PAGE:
The vet working to improve the medical treatment of wildlife

One of the hedgehogs Laura Frost homed in her hog hospital

“Vets receive little training in treating wildlife,” says Laura Frost. “That’s something I’d like to change.”

One of the hedgehogs Laura Frost homed in her hog hospital

Laura is a Wolfson Bye Fellow and the College’s new Preclinical Director of Studies for Veterinary Medicine. She’s spent many years in private practice, including two years as clinical director of a multi-site practice, and in 2020 she began working at Wood Green, The Animal Charity.

Laura is used to treating and caring for wild animals. She has even converted her garage into a ‘hog hospital’ for the rehabilitation and release of hedgehogs.

“I’ve recently released all of my summer babies and am now waiting for the autumn juvenile season to start,” she says. “I have enough room for about twenty hedgehogs at a time.”  

Recently, she’s been trying to increase the amount of wildlife treatment education within veterinary training. She delivered a second-year lecture in wildlife at Cambridge, and is now working on a final year equivalent.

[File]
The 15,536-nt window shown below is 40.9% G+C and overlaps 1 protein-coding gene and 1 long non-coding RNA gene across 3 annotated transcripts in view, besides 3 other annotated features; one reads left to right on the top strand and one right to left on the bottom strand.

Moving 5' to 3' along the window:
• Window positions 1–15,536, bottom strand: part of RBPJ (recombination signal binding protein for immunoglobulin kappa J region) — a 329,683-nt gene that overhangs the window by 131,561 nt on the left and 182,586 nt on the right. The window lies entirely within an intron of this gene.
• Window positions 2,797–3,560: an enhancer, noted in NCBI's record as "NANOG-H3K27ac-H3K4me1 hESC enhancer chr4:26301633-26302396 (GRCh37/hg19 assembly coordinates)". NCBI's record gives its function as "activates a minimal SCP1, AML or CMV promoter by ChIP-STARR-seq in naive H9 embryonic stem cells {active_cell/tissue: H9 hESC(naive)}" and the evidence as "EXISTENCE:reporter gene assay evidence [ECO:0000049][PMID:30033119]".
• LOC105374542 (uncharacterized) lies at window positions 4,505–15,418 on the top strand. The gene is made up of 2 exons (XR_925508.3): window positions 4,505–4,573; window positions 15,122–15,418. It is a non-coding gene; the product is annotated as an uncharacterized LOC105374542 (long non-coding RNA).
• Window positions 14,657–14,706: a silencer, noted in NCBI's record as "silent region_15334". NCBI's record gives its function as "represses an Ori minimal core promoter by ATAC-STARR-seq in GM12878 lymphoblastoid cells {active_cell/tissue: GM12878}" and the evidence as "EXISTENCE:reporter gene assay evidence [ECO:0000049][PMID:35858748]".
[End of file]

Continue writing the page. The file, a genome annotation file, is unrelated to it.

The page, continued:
“It can be intimidating when wild animals are brought into a practice,” she says. “I aim to help fellow vets to feel more in control and more confident when they are faced with an uncommon scenario. What we want is better welfare for wildlife and safety of veterinary staff through appropriate handling of wild animals.”

For Laura, this means establishing basic principles, whether it’s pain relief or fluids, so that wildlife are given the appropriate first aid care, a lifeline until specific wildlife organisations can take over.  

Laura’s role at Woodgreen is both a clinical and teaching role, with three final year students on the rota every week – and guiding students is clearly something she deeply enjoys. “I do a mixture of routine and more complex procedures with trauma cases. Teaching has rejuvenated even routine surgery such as cat spays,” she says.

As a Director of Studies, Laura is well positioned to guide developing vets at Wolfson.

“It’s a big jump from A-Levels to studying Veterinary Medicine,” says Laura. “As a practicing vet, I guess I bring to the role a sense of the light at the end of the tunnel – that despite the hard work and challenging times during the course, the career it opens up is very rewarding. I can also help pinpoint the details which are important – those details you need to absorb in order to thrive in a practice.”

You can read more about Woodgreen, The Animal Charity, on their website. And you can find information about how to help UK hedgehogs on the Hedgehog Street website or on the SWC website

Find out about studying Veterinary Medicine at Wolfson

You can read all about studying Veterinary Medicine at Cambridge University as a Wolfson student – including admission information, qualifications, and funding – on our website.